Private Tenancy Sector in Scotland Undergoes Radical Change

The Private Housing (Tenancies) (Scotland) Act 2016 will come into force on 1st December 2017. This legislation seeks to replace the Short Assured Tenancy (SAT) system in the country with Private Residential Tenancy (PRT). All current tenancies will continue to be SATs until they are terminated, modified, or extended.

Some of the changes that will be brought about by the act are:

1)     Tenancies will no longer come with an expiry date. Leases can be terminated only if one of the parties gives notice for the same.

2)     The existing ‘no fault’ ground to remove a tenant can no longer be used. Currently, a landlord can remove a tenant without specifying the reason for the same.

The notice period of the notice given for termination of the lease by the tenant must not be less than 28 days. In the case of a landlord, such a notice must be based on one of the 18 grounds specified in the act. The notice period for a notice given by the landlord for repossession could be either not less than 28 days or not less than 84 days, depending on the ground invoked by the landlord and the duration for which the tenant has been staying in the property.

The grounds to end tenancy as given in the act include sale of property, sale by mortgagee, renovation of property, conversion of property for religious purpose, conversion of property for non-residential purpose, breach of tenancy agreement, non-payment of rent for three consecutive months, and  tenant’s conviction of a criminal offence, among others.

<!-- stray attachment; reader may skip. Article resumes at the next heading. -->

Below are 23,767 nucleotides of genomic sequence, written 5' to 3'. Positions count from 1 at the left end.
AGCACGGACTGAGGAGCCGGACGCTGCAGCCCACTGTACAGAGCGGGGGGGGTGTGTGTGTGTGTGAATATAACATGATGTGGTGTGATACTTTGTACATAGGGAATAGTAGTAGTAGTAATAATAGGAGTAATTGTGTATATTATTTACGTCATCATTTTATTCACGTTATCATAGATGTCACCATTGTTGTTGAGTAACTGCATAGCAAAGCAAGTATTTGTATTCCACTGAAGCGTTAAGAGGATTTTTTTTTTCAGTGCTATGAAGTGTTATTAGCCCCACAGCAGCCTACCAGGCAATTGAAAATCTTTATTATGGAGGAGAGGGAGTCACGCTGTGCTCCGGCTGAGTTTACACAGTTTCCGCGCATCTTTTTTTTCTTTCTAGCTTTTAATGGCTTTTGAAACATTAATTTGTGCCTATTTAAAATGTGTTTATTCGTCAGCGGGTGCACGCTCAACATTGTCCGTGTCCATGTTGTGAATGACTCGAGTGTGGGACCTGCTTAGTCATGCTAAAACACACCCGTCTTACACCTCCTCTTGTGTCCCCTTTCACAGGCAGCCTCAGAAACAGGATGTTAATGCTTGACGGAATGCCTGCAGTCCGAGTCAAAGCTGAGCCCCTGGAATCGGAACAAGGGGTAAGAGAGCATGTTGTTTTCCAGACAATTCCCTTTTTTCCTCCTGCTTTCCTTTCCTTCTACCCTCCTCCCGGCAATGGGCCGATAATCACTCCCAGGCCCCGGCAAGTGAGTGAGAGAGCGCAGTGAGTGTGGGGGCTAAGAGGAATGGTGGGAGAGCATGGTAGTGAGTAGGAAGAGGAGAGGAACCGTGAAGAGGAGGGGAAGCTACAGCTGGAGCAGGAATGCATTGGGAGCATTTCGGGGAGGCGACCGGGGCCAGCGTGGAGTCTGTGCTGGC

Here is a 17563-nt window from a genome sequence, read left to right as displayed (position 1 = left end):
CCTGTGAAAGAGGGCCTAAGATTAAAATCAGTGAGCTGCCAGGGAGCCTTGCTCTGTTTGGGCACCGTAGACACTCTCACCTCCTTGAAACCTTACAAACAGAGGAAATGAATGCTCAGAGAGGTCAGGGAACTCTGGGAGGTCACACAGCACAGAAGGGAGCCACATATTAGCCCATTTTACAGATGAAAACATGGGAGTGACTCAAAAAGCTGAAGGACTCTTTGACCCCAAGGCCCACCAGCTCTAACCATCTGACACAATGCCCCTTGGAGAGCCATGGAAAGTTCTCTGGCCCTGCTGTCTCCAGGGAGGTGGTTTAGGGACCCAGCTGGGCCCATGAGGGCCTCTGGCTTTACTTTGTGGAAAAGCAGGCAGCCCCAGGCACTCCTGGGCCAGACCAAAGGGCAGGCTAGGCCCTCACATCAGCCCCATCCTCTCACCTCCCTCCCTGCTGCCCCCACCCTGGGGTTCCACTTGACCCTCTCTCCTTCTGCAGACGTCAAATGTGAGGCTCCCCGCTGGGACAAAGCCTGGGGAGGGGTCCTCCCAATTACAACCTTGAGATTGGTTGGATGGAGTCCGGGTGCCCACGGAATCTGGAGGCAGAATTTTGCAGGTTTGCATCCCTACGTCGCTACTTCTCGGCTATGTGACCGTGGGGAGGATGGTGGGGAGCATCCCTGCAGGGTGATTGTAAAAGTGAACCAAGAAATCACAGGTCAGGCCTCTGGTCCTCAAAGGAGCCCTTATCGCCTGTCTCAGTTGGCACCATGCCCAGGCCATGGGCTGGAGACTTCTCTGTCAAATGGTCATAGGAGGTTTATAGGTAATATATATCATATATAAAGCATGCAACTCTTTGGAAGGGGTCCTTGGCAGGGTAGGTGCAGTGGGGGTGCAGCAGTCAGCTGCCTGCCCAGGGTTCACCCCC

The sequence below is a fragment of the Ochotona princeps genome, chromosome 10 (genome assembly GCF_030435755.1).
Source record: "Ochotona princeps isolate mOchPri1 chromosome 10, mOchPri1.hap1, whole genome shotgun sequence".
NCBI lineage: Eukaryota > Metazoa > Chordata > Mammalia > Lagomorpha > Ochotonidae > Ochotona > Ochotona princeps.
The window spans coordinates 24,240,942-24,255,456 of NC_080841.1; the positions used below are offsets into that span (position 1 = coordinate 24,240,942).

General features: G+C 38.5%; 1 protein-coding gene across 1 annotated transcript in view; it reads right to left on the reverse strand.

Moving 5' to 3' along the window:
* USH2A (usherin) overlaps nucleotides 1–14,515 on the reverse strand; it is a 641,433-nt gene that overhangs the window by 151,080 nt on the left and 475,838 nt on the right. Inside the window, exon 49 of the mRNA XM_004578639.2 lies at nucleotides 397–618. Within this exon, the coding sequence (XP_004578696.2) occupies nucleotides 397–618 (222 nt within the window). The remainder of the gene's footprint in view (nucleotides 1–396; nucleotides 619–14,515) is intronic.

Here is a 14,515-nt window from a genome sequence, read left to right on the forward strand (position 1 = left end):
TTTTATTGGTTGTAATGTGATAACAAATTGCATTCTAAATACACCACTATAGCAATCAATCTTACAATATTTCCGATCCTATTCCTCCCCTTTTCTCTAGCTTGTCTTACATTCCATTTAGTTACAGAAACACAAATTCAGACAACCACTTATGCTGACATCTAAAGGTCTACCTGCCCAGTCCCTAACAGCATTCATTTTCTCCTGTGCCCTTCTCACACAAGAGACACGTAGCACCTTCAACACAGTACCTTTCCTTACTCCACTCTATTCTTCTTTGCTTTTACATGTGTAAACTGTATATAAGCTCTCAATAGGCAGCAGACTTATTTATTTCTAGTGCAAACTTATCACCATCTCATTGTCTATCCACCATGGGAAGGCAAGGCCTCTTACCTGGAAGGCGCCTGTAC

If a landlord invokes one of the grounds given in the statute to end the lease, and then is later found to have invoked the ground in bad faith to remove the tenant from the property, the landlord will either have to offer the tenant so aggrieved either a new tenancy or have to pay the tenant six months’ rent as compensation.

A tribunal which deals exclusively with tenancy issues will be set up. Also, under the new act, Scottish ministers will have the power to determine the maximum level of rent that can be levied in a district.

Though the act has been enacted with the noble intention of according protection to tenants, the provisions of this act could deter people from investing in the private rental sector. The increased difficulty of evicting a tenant combined with the introduction of a tenant-friendly tribunal and ceiling levels on rents introduced by this act could prove counter-productive for the tenants if landlords choose to leave or not invest in residential rentals.